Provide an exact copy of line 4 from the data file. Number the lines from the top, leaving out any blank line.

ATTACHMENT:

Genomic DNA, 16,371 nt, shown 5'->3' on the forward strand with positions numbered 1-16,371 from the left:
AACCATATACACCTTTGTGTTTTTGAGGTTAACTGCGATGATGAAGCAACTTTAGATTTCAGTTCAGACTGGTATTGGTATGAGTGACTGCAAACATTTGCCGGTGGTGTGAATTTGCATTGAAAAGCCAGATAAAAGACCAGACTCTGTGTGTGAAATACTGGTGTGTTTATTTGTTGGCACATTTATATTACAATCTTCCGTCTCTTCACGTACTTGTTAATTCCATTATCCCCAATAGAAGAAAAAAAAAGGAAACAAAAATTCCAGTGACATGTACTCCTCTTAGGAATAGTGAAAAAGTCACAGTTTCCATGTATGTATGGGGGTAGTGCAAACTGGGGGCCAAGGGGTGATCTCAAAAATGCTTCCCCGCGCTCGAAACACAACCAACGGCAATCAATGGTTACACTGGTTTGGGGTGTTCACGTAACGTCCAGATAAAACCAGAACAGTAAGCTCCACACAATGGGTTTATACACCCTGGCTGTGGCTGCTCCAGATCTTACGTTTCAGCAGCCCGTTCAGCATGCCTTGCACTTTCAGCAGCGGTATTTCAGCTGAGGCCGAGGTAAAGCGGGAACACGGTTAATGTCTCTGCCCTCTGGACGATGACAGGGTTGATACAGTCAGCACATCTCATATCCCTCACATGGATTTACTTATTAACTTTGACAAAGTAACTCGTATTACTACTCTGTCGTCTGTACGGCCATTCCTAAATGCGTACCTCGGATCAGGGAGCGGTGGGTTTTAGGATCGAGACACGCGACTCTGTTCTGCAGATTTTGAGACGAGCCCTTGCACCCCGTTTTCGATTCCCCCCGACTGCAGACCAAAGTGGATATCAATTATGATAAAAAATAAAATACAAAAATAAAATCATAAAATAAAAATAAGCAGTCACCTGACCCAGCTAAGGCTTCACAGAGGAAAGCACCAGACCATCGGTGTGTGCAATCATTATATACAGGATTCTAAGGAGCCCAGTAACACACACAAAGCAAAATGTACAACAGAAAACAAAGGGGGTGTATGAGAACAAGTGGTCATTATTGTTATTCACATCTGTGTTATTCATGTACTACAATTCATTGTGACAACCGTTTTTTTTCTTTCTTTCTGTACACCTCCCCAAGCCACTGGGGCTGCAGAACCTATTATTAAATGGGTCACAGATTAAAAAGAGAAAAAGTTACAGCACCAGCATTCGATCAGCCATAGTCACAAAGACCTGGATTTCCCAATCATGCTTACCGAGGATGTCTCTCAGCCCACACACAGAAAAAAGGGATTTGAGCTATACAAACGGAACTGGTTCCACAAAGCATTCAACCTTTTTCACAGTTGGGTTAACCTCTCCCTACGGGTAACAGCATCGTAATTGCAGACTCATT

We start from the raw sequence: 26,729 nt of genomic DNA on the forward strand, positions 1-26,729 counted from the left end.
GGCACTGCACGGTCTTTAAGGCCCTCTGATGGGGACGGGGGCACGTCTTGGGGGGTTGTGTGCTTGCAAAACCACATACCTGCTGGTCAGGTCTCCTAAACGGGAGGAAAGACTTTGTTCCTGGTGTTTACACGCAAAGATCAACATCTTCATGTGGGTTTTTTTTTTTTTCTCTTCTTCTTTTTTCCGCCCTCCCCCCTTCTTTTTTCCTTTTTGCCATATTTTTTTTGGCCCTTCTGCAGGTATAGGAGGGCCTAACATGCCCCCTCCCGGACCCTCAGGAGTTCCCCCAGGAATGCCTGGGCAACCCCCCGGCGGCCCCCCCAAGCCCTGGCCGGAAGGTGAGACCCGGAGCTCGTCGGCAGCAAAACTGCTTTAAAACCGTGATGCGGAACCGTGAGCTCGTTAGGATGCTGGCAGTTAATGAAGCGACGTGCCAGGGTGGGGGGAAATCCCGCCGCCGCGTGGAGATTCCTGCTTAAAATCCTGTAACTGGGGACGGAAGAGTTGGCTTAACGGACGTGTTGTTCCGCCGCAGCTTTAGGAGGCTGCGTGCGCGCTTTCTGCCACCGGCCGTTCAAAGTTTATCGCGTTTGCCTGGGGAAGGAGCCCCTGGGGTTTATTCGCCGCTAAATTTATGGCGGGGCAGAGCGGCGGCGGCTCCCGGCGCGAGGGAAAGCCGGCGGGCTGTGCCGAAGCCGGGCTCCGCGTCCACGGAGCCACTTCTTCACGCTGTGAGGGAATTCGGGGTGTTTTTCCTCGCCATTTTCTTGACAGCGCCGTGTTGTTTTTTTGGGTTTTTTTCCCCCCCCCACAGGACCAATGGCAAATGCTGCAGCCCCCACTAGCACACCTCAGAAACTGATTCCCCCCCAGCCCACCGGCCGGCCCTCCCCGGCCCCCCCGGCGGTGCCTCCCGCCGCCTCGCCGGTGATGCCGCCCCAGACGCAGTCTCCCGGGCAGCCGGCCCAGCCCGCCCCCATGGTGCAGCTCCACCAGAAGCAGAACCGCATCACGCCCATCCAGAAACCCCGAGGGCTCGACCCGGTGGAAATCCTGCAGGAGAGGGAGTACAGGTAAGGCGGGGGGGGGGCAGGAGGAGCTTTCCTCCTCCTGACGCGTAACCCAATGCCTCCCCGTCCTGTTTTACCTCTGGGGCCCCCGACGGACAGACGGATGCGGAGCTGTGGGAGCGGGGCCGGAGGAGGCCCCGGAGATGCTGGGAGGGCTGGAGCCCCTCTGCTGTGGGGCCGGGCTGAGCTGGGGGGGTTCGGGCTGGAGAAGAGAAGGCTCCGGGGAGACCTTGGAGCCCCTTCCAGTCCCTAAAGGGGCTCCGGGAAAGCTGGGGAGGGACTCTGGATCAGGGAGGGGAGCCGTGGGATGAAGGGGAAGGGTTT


GGCACTGCACGGTCTTTAAGGCCCTCTGATGGGGACGGGGGCACGTCTTGGGGGGTTGTGTGCTTGCAAAACCACATACCTGCTGGTCAGGTCTCCTAAACGGGAGGAAAGACTTTGTTCCTGGTGTTTACACGCAAAGATCAACATCTTCATGTGGGTTTTTTTTTTTTTCTCTTCTTCTTTTTTCCGCCCTCCCCCCTTCTTTTTTCCTTTTTGCCATATTTTTTTTGGCCCTTCTGCAGGTATAGGAGGGCCTAACATGCCCCCTCCCGGACCCTCAGGAGTTCCCCCAGGAATGCCTGGGCAACCCCCCGGCGGCCCCCCCAAGCCCTGGCCGGAAGGTGAGACCCGGAGCTCGTCGGCAGCAAAACTGCTTTAAAACCGTGATGCGGAACCGTGAGCTCGTTAGGATGCTGGCAGTTAATGAAGCGACGTGCCAGGGTGGGGGGAAATCCCGCCGCCGCGTGGAGATTCCTGCTTAAAATCCTGTAACTGGGGACGGAAGAGTTGGCTTAACGGACGTGTTGTTCCGCCGCAGCTTTAGGAGGCTGCGTGCGCGCTTTCTGCCACCGGCCGTTCAAAGTTTATCGCGTTTGCCTGGGGAAGGAGCCCCTGGGGTTTATTCGCCGCTAAATTTATGGCGGGGCAGAGCGGCGGCGGCTCCCGGCGCGAGGGAAAGCCGGCGGGCTGTGCCGAAGCCGGGCTCCGCGTCCACGGAGCCACTTCTTCACGCTGTGAGGGAATTCGGGGTGTTTTTCCTCGCCATTTTCTTGACAGCGCCGTGTTGTTTTTTTGGGTTTTTTTCCCCCCCCCACAGGACCAATGGCAAATGCTGCAGCCCCCACTAGCACACCTCAGAAACTGATTCCCCCCCAGCCCACCGGCCGGCCCTCCCCGGCCCCCCCGGCGGTGCCTCCCGCCGCCTCGCCGGTGATGCCGCCCCAGACGCAGTCTCCCGGGCAGCCGGCCCAGCCCGCCCCCATGGTGCAGCTCCACCAGAAGCAGAACCGCATCACGCCCATCCAGAAACCCCGAGGGCTCGACCCGGTGGAAATCCTGCAGGAGAGGGAGTACAGGTAAGGCGGGGGGGGGGCAGGAGGAGCTTTCCTCCTCCTGACGCGTAACCCAATGCCTCCCCGTCCTGTTTTACCTCTGGGGCCCCCGACGGACAGACGGATGCGGAGCTGTGGGAGCGGGGCCGGAGGAGGCCCCGGAGATGCTGGGAGGGCTGGAGCCCCTCTGCTGTGGGGCCGGGCTGAGCTGGGGGGGTTCGGGCTGGAGAAGAGAAGGCTCCGGGGAGACCTTGGAGCCCCTTCCAGTCCCTAAAGGGGCTCCGGGAAAGCTGGGGAGGGACTCTGGATCAGGGAGGGGAGCCGTGGGATGAAGGGGAAGGGTTT